Then Thea started rasping, her breathing became noisier. She has always been a noisy and active baby but this was different. The sound would come and go. Unfortunately when Zak took her to the GP it was quiet. The GP said it was likely a bit of phlegm and common in babies. That kind of felt like enough that we should not worry about it.

We did receive an ENT appointment for the middle of October, but then a few days before we were due to come to London they called and asked if we could come in earlier. We had a holiday booked and said we were going to GOSH the next week so they decided that we did not need to go in then.

While we were away for the weekend T’s breathing noises continued to come and go and, very gradually, got worse. I was starting to get very concerned about it – her cry was very raspy, her breathing seemed ok but often noisy and very occasionally she would seem like she needed to catch her breath. It was only another day before going to GOSH.

When we got to London we were received with the greatest amount of attention and speed I have ever received in the NHS. The nurses and doctors here have been wonderful, attentive and, above all, have known exactly what is going on and what needs to be done.

They picked up on her breathing. They said this could be down to a birthmark in her throat and that it needed to be checked out asap. They called in their own ENT people and Thea was put on a waiting list so that she would hopefully be looked at the next morning. As she would have to be under general anaesthetic this meant no feeding from 6am. They also noticed something else we had previously been told not to worry about – a scar on her stomach which she has had since birth. So now we had not one, but two additional things to be concerned about. They started doing more tests – for her heart, and decided to prescribe steroids to try and start treatment of her birthmark to try to reduce the one in her throat as soon as possible.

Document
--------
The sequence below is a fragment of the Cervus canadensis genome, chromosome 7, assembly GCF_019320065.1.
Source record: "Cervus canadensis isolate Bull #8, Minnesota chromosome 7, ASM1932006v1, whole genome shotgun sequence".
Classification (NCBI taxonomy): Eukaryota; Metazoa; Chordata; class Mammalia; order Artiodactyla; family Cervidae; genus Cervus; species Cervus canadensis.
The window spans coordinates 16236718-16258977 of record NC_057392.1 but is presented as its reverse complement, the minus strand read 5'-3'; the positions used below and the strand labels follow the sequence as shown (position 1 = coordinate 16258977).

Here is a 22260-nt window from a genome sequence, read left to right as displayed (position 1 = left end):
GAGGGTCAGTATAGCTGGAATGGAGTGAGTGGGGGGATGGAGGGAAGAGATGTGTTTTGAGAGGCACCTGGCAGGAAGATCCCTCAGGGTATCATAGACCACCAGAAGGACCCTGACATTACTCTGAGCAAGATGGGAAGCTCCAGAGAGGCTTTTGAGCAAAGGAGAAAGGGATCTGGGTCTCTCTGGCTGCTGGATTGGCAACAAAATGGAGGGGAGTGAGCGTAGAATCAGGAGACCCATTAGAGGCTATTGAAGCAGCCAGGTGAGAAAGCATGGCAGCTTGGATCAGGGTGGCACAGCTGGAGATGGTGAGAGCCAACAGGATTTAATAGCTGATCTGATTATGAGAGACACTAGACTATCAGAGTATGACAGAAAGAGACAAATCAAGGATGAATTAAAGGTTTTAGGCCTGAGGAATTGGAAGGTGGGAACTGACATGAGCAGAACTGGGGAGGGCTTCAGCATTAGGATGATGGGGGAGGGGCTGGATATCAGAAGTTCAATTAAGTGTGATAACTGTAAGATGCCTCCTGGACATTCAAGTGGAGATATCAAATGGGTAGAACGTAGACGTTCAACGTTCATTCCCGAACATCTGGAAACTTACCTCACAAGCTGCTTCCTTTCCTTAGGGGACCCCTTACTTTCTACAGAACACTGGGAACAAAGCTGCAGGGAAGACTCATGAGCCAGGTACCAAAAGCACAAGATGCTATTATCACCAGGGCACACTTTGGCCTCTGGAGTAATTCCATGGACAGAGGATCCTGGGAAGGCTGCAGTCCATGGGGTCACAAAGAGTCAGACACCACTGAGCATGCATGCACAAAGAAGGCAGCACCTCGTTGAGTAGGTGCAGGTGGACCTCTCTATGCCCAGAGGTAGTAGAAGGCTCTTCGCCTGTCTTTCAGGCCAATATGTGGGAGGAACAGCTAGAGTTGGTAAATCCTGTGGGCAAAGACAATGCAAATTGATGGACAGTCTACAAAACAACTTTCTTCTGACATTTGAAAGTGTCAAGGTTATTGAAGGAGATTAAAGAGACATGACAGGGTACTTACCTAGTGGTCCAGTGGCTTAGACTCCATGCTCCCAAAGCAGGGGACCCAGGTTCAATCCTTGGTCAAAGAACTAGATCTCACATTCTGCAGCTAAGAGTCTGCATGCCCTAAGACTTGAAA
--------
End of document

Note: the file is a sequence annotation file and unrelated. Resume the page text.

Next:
The next morning we got the slot to check her throat. They confirmed the haemangioma there was blocking off her airway by about 60-70%. The steroids have worked quickly to reduce her rasping so immediate surgery is not required (but we have a follow up in a couple of weeks to make sure).

That day we also had ultrasounds of her spine and internal organs. Those, and the results from her heart scan, came back as fine. This was a relief as it seriously reduces the chance of the other thing the doctors are concerned about which is called PHACES syndrome (the S is new and and stands for Scar).

We are not entirely out of the woods yet. Thea still needs to have an MRI scan of her brain to confirm that there is nothing there and that she will be able to go on to the new drug instead of steroids. This new drug, propranolol, is more effective than steroids but can’t be used if there is a chance it will reduce blood flow to the brain (for obvious reasons). As MRI machines are very booked up we don’t know when this might happen and because of her breathing (it still comes and goes) the doctors don’t want to let her go yet. And even if they do we are already looking at regular follow on appointments for the next year, at least.

Fortunately Thea has proven herself to be a happy soul, rarely complaining about the prodding and starving she has been put through. But the main thing is that Thea is getting the best treatment she can get and the GOSH team here are absolutely fantastic. Hopefully we will be able to go home soon once everyone here is happy with her progress and we have the MRI out of the way.

Great Ormond Street Hospital:

Thursday, January 22, 2009

Bad Login Page of the Week - Emusic

I've been meaning to start posting when I find bad login pages. They annoy the hell out of me. I understand that logging on is part of the process of creating the whole personalised, big love-in feeling that comes with returning to a site but there are times when it feels like the site just doesn't want to let me in.